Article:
I had the honor of testifying on July 17 before the U.S. Senate Environment and Public Works Committee on the subject of lithium-ion battery recycling in the United States.  The Senate’s interest in the topic is timely, given NAATBatt’s just ended workshop on the same subject in Buffalo, New York.  A copy of my oral testimony is reproduced below.  The longer and more detailed written version of my testimony can be seen by clicking here:

Oral Remarks

Good morning Chairman Barrasso, Ranking Member Carper, and members of the Committee.  My name is James Greenberger.  I am the Executive Director of NAATBatt International, a trade association of about 120 corporations and research institutions working to promote advanced battery technology and the industries it will power in North America.

 The subject of my testimony is the important role that recycling of lithium-ion batteries can play in developing new industry and supporting reduction of greenhouse gas emissions.

Advanced battery technology will be one of the most important technologies of the 21st Century.  Lithium-ion battery chemistry, which was invented in the United States, represents the most powerful new battery technology widely used in commerce today.  Lithium-ion batteries not only power but enable electric vehicles, wearable and implantable medical devices, mobile robotics, consumer electronic devices, drones, the Internet of Things, high energy weapons and a variety of other, new electric devices.

Several new technologies will shape human society in the 21st Century.  Advanced battery technology will be but one of them.  But advanced battery technology is unique in that it will enable many of those other technologies.  Nations wanting leadership in those technologies will need a vibrant advanced battery industry within their borders.

For the United States to have a vibrant lithium-ion battery industry, it needs to ensure that U.S.-based manufactures have access to the energy materials and compounds needed to manufacture batteries.  Few of those energy materials, such as lithium, nickel and cobalt, are found in great quantities in the United States and almost none of the chemicals into which those energy materials must be processed to make batteries are manufactured here.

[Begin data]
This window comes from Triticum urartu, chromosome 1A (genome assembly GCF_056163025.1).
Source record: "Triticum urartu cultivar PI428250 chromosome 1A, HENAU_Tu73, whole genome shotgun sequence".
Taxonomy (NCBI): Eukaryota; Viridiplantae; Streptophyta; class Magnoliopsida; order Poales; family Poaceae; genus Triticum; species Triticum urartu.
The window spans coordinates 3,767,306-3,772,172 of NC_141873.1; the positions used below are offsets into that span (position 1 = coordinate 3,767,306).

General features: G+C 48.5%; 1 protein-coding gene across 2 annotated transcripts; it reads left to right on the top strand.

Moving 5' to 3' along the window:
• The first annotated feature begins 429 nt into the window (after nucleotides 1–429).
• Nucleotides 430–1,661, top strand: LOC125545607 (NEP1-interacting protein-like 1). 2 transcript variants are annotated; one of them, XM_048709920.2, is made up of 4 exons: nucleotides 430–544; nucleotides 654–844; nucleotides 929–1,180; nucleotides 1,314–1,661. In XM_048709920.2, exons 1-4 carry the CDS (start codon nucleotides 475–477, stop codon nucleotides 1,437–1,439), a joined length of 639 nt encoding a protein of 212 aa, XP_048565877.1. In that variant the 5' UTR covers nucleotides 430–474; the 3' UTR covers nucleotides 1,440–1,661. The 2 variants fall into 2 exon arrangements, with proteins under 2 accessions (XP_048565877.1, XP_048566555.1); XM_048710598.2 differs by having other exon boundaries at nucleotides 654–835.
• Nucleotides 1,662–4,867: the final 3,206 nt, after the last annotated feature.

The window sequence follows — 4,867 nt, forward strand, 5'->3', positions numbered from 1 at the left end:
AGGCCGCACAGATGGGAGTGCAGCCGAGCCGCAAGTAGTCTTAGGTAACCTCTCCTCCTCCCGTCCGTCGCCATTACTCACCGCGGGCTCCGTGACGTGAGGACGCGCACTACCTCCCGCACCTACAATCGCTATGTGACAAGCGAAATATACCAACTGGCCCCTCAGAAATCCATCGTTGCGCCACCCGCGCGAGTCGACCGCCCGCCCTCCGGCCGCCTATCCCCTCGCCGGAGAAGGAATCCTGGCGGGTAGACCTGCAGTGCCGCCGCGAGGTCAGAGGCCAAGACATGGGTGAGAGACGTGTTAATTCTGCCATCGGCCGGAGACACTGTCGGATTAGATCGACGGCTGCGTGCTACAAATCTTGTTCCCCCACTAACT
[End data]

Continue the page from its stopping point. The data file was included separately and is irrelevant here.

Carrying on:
Recycling lithium-ion batteries used in the United States offers a partial solution to this supply chain problem.  Recycling batteries can create a strategic reserve of battery materials, which can provide supply and some assurance of price stability to domestic manufacturers.  Building a strong lithium-ion industry in the United States is critically important.  Few other industries have the potential to create more jobs, both upstream and downstream of their immediate products, than advanced battery manufacturing.  As we have long pointed out at NAATBatt:  He who makes the batteries will one day make the cars. 

Recycling high voltage lithium-ion batteries is also important for the environment and for public safety.  Making lithium-ion battery cathode materials from recycled batteries can use as little as 18% as much energy, 23% as much water, and produce only 9% as much SOx emissions as producing those compounds from virgin materials.

Recycling high voltage lithium-ion batteries at the end of their useful lives also removes them from potential contact with incautious adults and curious children.  A high voltage battery no longer powerful enough to power a car is still powerful enough to electrocute a human being.  Recycling lithium-ion batteries is a matter of public safety as well as good environmental stewardship.

But recycling lithium-ion batteries in the United States has a major problem:  It is impossible using current recycling technology to make money from recycling most lithium-ion batteries.  The costs of shipping, storing and recycling those batteries is simply greater than the revenues to be made from selling the recycled materials.  As a consequence fewer than 5% of lithium-ion batteries reaching the end of useful life are recycled in the United States today.

New recycling technologies, such as the direct recycling technology being developed at the Department of Energy’s new ReCell Center, may in time change this dynamic.  But unless and until it does, the only way to recycle lithium-ion batteries will be to require consumers, directly or indirectly, to pay for the costs of recycling.

Electric vehicles and stationary energy storage of renewably generated electricity are powerful tools in the fight against greenhouse gas emissions.  Imposing recycling costs on consumers, on top of the still expensive cost of lithium-ion batteries, will inevitably impact market demand and greenhouse gas mitigation efforts.  It is essential that recycling costs be kept as low as possible.

I would respectfully recommend that the Committee consider four actions to protect U.S. economic competitiveness and greenhouse gas reduction efforts:

First, ensure that any program requiring the recycling of high voltage lithium-ion batteries be implemented on a consistent, nationwide basis.

Second, encourage environmental and transportation regulations that differentiate between sophisticated, high voltage lithium-ion batteries of the kind used in electric vehicles and the smaller, far less consistent lithium-ion batteries used in consumer devices.

Third, limit the export of used lithium-ion batteries in order to ensure a steady supply of battery materials to U.S. manufacturers; and

Fourth, fund more research into next generation technologies that may make recycling lithium-ion batteries safer, cheaper and, in time, hopefully, profitable.

Thank you for your attention.